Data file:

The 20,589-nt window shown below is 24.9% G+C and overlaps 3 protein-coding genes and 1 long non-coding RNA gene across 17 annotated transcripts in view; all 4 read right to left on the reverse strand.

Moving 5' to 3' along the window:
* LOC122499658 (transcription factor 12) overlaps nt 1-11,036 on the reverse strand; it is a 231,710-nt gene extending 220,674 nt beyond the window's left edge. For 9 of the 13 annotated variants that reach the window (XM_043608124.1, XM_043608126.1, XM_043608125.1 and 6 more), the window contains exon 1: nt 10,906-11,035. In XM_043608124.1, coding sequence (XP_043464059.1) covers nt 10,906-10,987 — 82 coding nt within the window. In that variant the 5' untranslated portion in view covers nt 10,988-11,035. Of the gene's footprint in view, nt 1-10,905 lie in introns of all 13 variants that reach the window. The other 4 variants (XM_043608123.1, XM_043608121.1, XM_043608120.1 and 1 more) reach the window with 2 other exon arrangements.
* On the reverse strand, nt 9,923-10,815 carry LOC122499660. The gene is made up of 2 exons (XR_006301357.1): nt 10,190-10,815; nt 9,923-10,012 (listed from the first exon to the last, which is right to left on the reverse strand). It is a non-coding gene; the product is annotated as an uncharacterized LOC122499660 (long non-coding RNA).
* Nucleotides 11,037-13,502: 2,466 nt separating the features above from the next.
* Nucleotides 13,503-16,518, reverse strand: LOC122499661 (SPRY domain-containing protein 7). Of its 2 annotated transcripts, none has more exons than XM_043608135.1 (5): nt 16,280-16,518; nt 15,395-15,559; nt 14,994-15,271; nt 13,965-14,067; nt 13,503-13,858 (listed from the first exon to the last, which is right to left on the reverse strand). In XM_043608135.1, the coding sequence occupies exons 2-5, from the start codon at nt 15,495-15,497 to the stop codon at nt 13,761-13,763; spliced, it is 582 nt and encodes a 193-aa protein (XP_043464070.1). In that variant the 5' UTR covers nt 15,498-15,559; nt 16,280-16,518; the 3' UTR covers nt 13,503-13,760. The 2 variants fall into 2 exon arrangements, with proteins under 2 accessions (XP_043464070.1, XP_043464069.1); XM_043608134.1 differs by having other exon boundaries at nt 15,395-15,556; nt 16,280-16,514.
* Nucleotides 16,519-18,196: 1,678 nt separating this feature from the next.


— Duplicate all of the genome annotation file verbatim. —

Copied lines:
The 20,589-nt window shown below is 24.9% G+C and overlaps 3 protein-coding genes and 1 long non-coding RNA gene across 17 annotated transcripts in view; all 4 read right to left on the reverse strand.

Moving 5' to 3' along the window:
* LOC122499658 (transcription factor 12) overlaps nt 1-11,036 on the reverse strand; it is a 231,710-nt gene extending 220,674 nt beyond the window's left edge. For 9 of the 13 annotated variants that reach the window (XM_043608124.1, XM_043608126.1, XM_043608125.1 and 6 more), the window contains exon 1: nt 10,906-11,035. In XM_043608124.1, coding sequence (XP_043464059.1) covers nt 10,906-10,987 — 82 coding nt within the window. In that variant the 5' untranslated portion in view covers nt 10,988-11,035. Of the gene's footprint in view, nt 1-10,905 lie in introns of all 13 variants that reach the window. The other 4 variants (XM_043608123.1, XM_043608121.1, XM_043608120.1 and 1 more) reach the window with 2 other exon arrangements.
* On the reverse strand, nt 9,923-10,815 carry LOC122499660. The gene is made up of 2 exons (XR_006301357.1): nt 10,190-10,815; nt 9,923-10,012 (listed from the first exon to the last, which is right to left on the reverse strand). It is a non-coding gene; the product is annotated as an uncharacterized LOC122499660 (long non-coding RNA).
* Nucleotides 11,037-13,502: 2,466 nt separating the features above from the next.
* Nucleotides 13,503-16,518, reverse strand: LOC122499661 (SPRY domain-containing protein 7). Of its 2 annotated transcripts, none has more exons than XM_043608135.1 (5): nt 16,280-16,518; nt 15,395-15,559; nt 14,994-15,271; nt 13,965-14,067; nt 13,503-13,858 (listed from the first exon to the last, which is right to left on the reverse strand). In XM_043608135.1, the coding sequence occupies exons 2-5, from the start codon at nt 15,495-15,497 to the stop codon at nt 13,761-13,763; spliced, it is 582 nt and encodes a 193-aa protein (XP_043464070.1). In that variant the 5' UTR covers nt 15,498-15,559; nt 16,280-16,518; the 3' UTR covers nt 13,503-13,760. The 2 variants fall into 2 exon arrangements, with proteins under 2 accessions (XP_043464070.1, XP_043464069.1); XM_043608134.1 differs by having other exon boundaries at nt 15,395-15,556; nt 16,280-16,514.
* Nucleotides 16,519-18,196: 1,678 nt separating this feature from the next.